Pacific Islands CASC-funded graduate students celebrate the successful completion of their manager-driven research


    The Pacific Islands Climate Adaptation Science Center (PI-CASC) congratulates University of Hawai‘i at Hilo students Rose Hart and Louise Economy on successfully defending their graduate degree theses. These are the first two graduate students in their cohort at UH Hilo to finish novel manager-driven projects developed with the critical input of stakeholders and with the specific goal of generating end products that can be immediately applied to the benefit of the community.

    Their projects, and three others like them, derived from the PI-CASC Manager Climate Corps (MCC) program out of UH Hilo, which fosters local networking and collaboration as a mechanism to build local island capacity to adapt to climate change impacts through stakeholder-driven research projects and collaborative forums.

Left image shows student perched on a rocky outcrop on a sandy beach with an instrument. Right image looks up at a house on the very edge of a cvegetated cliffside.Study sites for Hart's shoreline project: Hāpuna Beach (left), a Honoli‘i cliff side (right). Her third field site, Kapoho's Vacation Estates has since been covered by new lava activity.

    Rose Hart's project grew out of her experience working at the Hawai‘i County Planning Office and seeing first-hand the importance of Hawai‘i Island county setbacks, or the distance from the shoreline within which active development is allowed. Her graduate project focused on determining the rates of shoreline changes for a geologically diverse set of coastlines, comparing historical photos with newly acquired UAV imagery and remote sensing data to estimate historical and current coastal erosion rates. Results suggested that sandy shorelines show variable accretion and erosion with the seasons, but at Hāpuna Beach, there was a net retreat since 1969 of about 0.18 m/yr. In comparison, the sea cliff in Honoli‘i that Hart examined showed very episodic retreat, but with a total of 9.5 m retreat of the cliff top in 54 years. (Her third field site, a lava field coastline in Kapoho has since been overrun by lava from the recent lower rift zone activity on Kilauea!) With further comparison to current sea level rise estimates, inundation predictions were generated to inform county setbacks and to help in making future coastal management and adaptation decisions. For example, at Hāpuna Beach, with 1 m of sea level rise, only 6% of the current beach would remain, even accounting for seasonal shifts. County planners are already using the project results to make necessary adjustments to their setback policy, helping to increase local adaptive capacity.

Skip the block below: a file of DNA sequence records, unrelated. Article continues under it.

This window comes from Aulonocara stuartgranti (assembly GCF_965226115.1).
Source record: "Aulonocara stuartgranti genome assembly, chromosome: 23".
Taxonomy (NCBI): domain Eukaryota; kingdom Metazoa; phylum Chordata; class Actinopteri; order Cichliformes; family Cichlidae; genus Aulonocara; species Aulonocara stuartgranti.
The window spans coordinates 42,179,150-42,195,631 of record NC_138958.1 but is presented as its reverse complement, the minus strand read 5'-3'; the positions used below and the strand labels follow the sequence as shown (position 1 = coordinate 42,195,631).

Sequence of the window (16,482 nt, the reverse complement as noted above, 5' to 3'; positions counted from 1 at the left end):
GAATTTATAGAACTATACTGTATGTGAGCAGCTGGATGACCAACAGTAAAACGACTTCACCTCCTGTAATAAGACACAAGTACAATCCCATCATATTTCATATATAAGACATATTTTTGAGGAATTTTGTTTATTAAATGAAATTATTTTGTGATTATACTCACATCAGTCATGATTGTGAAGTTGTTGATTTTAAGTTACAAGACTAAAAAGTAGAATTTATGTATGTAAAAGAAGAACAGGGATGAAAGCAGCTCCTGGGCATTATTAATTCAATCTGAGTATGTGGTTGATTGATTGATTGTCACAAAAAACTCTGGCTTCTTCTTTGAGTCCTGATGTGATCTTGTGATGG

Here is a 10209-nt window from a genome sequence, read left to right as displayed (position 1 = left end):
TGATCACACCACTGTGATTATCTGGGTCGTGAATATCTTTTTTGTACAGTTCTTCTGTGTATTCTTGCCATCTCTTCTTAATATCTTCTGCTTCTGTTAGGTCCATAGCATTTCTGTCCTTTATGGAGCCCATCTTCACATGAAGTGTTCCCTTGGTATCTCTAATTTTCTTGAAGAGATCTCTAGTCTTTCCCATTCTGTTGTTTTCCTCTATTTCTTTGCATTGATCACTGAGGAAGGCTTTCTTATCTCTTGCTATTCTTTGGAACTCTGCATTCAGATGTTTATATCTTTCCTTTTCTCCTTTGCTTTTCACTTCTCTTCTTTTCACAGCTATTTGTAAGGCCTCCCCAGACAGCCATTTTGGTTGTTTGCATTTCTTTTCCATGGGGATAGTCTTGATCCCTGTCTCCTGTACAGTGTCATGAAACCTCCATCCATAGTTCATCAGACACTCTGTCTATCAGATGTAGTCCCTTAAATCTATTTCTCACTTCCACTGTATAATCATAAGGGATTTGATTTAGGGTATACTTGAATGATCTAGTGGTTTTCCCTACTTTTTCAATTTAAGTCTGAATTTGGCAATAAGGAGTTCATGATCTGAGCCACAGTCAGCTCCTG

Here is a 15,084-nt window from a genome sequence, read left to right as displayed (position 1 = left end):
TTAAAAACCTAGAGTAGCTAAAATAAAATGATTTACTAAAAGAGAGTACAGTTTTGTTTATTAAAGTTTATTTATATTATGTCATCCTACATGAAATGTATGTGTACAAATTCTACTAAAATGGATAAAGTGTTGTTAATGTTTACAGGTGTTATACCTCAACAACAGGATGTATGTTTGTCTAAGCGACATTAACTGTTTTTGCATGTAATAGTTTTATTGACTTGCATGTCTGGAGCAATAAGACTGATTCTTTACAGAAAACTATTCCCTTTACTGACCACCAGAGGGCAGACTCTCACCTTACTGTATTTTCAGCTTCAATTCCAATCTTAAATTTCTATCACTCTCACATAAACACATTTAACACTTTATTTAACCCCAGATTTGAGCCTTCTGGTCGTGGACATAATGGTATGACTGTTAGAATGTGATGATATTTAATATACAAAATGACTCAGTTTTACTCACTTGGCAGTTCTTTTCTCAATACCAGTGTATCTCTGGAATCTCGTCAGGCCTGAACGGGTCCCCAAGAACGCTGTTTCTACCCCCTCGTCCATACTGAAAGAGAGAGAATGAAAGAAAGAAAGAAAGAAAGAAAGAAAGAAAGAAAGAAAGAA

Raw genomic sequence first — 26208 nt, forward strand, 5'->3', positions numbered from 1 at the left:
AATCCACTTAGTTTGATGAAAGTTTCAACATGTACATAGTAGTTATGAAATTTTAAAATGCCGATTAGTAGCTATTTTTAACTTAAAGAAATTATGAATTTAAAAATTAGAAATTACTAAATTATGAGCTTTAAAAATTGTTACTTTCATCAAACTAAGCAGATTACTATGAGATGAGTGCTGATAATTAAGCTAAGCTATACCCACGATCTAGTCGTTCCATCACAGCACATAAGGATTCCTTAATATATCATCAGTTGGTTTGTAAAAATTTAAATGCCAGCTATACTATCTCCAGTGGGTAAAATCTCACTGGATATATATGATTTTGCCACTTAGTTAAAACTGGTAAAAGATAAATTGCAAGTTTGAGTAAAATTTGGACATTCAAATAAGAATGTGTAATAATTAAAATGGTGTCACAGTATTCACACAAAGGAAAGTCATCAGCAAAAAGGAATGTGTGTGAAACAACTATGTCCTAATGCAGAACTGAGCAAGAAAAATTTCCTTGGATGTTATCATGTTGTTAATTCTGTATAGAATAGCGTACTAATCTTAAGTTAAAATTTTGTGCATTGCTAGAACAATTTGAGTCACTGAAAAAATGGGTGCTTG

Image shows two students on the rocky edge of Hilo Bay, one collecting a water sample, one recording notesWater sampling on Hilo Bay, HI, for Economy's water quality project.

    Louise Economy's project examined a different effect of climate change: how increased rainfall, and resulting greater river discharge, may affect the concentrations of bacterial contaminants in Hilo Bay. Specifically, she investigated the levels of Staphylococcus aureus and methicillin-resistant S. Aureus (MRSA) both in the bay and within potential areas of the watershed landscape, to track the sources of these pathogens. In addition, she examined the variability of concentrations between drier and wetter periods to determine whether community members may be more at risk of infection after heavier rainfall events. Economy found traces of S. aureus across the Bay and throughout its watershed (in streams, wastewater, road runoff, and soil), with higher concentrations during periods of high rainfall and high stream discharge into the Bay. MRSA was more limited to near shore bay locations and only within streams and road runoff. Her results offer important information for predicting the level of pathogens within Hilo Bay and creating models to inform the public of potentially impaired water quality conditions.

    Hart and Economy have aptly demonstrated the utility of this stakeholder-driven project method, showing that a strong connection between the research and manager communities can produce important cutting-edge information in the form of practical tools for applying to climate change adaptation efforts.